Would work to counter hate crimes, intolerance
While only a few hate-crime incidents have been reported in Putnam in recent years, lawmakers seem to agree that the county should create a Human Rights Commission.
“This was driven by the people of Putnam County,” said Legislator Nancy Montgomery (D-Philipstown), during the Legislature’s Jan. 23 Rules Committee meeting. “I’ve received a lot of emails and phone calls and input from people who are interested in joining.”
James Hyer, an administrative law judge with the Westchester County Human Rights Commission, told lawmakers that from Sullivan and Dutchess counties south to Suffolk on Long Island, Putnam is the only county that doesn’t have a commission.
Hyer, who drafted a lengthy proposal for the Legislature to review, said he was motivated by the number of hate incidents being reported around the state. “It’s disgusting,” he said, noting that law-enforcement officials reported 525 incidents to the New York State Division of Criminal Justice Services in 2018 — 352 in New York City and 146 elsewhere.
According to the state, the Putnam County sheriff reported an incident in 2017, and the New York State Police reported two incidents in Putnam in 2017 and one in 2018. There were no incidents reported in 2014, 2015 or 2016.
Hyer said hate crimes don’t affect just the immediate victim but the community. “What we need to do is put something in place to protect all of our citizens, and creating a Human Rights Commission will do just that,” he said.
“Every community does things differently, and the magic will happen when you folks appoint people to this commission and they decide what they need in Carmel, or what they need in Patterson, or Philipstown, and they work together to make these things happen,” he said.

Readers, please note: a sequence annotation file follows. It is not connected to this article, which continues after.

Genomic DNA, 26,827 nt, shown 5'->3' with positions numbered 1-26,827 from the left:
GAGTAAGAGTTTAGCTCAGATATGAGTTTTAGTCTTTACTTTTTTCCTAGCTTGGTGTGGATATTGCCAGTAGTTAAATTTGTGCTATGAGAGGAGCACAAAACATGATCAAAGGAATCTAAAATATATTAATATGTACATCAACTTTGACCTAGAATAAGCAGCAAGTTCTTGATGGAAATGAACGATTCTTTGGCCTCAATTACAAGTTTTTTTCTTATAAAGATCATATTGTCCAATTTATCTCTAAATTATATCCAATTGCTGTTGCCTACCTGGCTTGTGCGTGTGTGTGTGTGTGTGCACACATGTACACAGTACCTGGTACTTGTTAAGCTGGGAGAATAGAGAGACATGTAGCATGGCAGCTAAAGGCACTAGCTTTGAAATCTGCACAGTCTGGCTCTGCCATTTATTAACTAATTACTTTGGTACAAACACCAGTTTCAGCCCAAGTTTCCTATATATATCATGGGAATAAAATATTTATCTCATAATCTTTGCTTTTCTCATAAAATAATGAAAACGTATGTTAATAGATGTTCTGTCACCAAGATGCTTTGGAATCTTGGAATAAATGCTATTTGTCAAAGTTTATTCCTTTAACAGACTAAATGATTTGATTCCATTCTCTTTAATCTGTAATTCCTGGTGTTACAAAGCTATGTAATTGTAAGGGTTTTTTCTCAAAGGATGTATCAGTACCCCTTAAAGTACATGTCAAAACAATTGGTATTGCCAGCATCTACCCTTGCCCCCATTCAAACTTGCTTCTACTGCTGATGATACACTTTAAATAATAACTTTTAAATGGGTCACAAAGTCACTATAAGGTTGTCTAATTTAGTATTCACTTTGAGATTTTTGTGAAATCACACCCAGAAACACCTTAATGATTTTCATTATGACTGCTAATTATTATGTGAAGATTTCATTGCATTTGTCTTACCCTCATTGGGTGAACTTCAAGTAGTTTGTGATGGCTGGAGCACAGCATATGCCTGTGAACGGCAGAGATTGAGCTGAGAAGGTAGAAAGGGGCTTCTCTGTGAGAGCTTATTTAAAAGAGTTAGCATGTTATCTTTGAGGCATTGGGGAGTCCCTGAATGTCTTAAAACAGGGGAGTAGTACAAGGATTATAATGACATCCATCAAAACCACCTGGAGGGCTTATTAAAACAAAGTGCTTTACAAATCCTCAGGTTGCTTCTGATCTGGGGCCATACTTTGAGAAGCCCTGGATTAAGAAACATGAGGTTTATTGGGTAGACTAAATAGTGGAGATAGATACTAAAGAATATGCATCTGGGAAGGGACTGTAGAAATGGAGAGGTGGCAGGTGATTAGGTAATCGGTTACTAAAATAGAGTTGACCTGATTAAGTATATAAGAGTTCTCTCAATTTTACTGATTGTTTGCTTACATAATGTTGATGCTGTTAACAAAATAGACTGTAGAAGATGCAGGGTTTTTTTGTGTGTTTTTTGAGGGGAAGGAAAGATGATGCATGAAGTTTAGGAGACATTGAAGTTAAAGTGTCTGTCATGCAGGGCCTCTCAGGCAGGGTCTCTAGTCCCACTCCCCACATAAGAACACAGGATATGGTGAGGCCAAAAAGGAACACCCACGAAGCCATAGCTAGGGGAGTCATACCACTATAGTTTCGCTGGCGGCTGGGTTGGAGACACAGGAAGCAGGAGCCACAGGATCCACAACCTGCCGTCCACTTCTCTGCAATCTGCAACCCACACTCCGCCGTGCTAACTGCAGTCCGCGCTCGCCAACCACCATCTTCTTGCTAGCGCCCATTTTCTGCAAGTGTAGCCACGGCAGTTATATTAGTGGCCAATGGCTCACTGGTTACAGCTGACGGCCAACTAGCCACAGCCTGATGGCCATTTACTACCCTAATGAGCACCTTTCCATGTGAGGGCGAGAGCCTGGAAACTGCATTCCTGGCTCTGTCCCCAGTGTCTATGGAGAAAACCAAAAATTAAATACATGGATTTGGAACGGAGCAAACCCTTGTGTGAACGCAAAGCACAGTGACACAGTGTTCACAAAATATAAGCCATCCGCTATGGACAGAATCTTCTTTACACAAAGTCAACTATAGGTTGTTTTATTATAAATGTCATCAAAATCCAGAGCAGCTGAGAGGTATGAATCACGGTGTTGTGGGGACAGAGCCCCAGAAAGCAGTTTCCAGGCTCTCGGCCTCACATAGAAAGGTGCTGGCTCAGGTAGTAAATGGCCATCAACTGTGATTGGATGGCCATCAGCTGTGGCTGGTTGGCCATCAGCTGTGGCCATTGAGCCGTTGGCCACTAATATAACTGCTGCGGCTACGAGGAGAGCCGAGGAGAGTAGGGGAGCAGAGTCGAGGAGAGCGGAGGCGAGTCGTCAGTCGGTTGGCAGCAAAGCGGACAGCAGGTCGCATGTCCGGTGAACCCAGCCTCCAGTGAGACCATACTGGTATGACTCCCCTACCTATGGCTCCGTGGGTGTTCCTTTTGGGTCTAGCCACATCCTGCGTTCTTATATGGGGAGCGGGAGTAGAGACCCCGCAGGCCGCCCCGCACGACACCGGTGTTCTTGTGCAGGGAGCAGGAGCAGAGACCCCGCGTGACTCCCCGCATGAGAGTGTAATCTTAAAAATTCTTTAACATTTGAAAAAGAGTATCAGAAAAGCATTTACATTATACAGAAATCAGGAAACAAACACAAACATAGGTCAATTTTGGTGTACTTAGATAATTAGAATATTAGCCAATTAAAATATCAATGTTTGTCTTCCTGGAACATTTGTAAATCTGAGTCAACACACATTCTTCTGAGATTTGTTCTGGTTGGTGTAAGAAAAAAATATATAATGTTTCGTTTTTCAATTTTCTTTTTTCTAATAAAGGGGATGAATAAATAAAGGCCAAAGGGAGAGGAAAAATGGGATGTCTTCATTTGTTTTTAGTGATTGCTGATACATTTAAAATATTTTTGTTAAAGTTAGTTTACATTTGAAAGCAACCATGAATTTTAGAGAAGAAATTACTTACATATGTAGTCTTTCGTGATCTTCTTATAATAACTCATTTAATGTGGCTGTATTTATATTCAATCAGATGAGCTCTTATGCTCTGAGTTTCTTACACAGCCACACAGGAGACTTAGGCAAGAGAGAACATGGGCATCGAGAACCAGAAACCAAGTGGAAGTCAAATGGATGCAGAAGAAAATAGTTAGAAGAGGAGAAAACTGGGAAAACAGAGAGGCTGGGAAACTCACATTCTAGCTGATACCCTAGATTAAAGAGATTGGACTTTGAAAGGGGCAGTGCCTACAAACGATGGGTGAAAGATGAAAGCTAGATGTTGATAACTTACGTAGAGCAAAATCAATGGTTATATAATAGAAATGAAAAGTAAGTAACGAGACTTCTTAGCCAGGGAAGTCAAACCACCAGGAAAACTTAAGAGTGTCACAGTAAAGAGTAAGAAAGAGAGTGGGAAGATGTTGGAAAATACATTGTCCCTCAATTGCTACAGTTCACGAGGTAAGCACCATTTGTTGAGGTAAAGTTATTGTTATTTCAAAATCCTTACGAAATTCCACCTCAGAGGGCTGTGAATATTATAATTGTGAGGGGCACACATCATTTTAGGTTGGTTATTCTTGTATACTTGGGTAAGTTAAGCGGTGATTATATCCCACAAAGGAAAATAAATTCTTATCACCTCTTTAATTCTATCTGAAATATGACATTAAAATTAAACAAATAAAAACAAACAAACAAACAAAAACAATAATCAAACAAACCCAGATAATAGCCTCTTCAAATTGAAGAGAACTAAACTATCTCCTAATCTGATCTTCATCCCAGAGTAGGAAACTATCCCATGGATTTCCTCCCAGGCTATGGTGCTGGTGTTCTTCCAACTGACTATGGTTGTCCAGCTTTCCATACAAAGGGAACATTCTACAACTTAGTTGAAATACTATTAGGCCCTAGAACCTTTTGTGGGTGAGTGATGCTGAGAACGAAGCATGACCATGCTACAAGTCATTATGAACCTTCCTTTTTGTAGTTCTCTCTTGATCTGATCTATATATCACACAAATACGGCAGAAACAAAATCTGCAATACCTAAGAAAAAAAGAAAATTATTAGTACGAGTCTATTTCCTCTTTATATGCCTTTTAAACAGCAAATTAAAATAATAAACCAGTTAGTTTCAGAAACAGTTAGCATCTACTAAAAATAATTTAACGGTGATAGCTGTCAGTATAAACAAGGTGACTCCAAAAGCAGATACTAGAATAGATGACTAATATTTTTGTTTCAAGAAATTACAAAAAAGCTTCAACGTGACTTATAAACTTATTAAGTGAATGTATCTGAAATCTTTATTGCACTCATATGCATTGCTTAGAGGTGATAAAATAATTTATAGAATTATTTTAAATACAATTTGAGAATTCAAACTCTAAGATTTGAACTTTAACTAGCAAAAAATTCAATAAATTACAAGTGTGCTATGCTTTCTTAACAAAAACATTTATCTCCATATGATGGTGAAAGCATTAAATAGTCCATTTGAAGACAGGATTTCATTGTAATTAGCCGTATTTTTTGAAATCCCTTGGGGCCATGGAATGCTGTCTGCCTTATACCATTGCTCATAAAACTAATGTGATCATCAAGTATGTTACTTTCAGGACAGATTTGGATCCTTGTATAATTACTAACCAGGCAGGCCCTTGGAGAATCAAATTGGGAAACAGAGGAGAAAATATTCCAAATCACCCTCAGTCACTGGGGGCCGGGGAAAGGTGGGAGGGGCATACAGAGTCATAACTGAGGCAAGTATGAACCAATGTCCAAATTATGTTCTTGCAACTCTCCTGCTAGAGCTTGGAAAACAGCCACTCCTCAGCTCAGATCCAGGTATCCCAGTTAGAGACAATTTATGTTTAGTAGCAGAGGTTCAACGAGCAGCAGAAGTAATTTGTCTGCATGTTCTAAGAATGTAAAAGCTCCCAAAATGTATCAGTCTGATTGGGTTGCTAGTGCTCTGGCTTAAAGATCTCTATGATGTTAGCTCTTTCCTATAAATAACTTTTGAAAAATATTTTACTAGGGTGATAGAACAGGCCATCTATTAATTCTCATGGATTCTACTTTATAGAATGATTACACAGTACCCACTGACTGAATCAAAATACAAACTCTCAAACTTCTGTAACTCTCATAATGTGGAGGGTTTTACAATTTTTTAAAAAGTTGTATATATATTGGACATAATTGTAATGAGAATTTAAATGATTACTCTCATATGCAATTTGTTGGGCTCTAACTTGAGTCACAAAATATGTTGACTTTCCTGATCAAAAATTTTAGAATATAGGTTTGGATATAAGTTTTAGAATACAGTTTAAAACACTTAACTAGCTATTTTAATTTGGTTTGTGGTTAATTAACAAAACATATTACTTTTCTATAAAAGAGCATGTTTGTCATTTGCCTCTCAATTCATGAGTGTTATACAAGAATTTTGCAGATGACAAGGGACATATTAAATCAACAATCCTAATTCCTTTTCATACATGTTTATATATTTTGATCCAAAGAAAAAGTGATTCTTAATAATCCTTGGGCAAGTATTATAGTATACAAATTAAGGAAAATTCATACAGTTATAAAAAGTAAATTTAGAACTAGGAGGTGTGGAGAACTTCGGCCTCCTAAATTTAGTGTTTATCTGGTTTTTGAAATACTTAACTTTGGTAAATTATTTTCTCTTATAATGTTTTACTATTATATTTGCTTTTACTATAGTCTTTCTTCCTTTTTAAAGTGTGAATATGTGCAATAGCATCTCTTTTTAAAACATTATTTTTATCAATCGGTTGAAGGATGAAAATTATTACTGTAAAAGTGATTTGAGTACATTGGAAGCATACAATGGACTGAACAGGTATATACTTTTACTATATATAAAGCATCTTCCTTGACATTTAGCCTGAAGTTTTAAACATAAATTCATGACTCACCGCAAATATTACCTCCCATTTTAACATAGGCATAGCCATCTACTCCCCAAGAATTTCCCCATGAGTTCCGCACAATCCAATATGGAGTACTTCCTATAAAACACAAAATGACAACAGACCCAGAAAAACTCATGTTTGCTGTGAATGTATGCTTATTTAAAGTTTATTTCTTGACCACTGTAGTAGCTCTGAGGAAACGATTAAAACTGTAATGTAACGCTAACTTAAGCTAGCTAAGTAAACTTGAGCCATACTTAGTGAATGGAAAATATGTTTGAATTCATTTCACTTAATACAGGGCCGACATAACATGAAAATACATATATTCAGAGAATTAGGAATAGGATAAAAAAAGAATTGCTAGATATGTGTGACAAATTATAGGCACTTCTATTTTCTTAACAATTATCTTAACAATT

One task of the commission would be to organize seminars on discrimination in housing, employment, credit and public accommodation, Hyer said. It would also host discussions on addressing hate and intolerance, organize programs to celebrate diversity and speakers for schools and community events, and collaborate with religious organizations and governmental agencies.
The state Division of Human Rights has “a significant budget,” he said, and the federal Equal Employment Opportunity Commission and Department of Housing and Urban Development also have resources.
“Nobody’s ever knocked on their door and said, ‘Please come to Putnam,’ ” he said.
Hyer recommended that a commission be comprised of 12 volunteers, including two people from each town in the county. They would be appointed by the county executive and approved by the Legislature. The commission would have no budget or staff.
Montgomery said a commission would help bring communities together. “In each little pocket of the county we have organizations that are working on these issues,” she noted, but there is no “conversation happening on a county level. This county needs more of an opportunity for public participation, and this is the way to do it.”
Terry Raskin, president of the Putnam Valley Library board, said she and her colleagues supported the idea. “Education is key to preventing discrimination of any kind,” she said.
Masha Waldman, who lives in Mahopac, said acts of intolerance and hate are more prevalent in Putnam County than residents may believe.
“It’s very easy to live in this bubble and not realize what’s going on if you are white, straight and financially secure,” she said. “We have incidents now and then where there’s a flair-up of boys behaving badly at a sports event. We say, ‘Oh, it’s a few bad apples.’ I’m sorry to tell you the truth — it’s pervasive and it’s insidious.”
Legislator Amy Sayegh (R-Mahopac Falls) acknowledged that prejudice and bullying happen everywhere, including in Putnam, but said she thinks schools and communities do a good job at promoting respect and kindness. “I think our kids are pretty great,” she said.
Legislator Neal Sullivan (R-Mahopac) said the Legislature will work with the Law Department to create a commission, which he said could take a few months.
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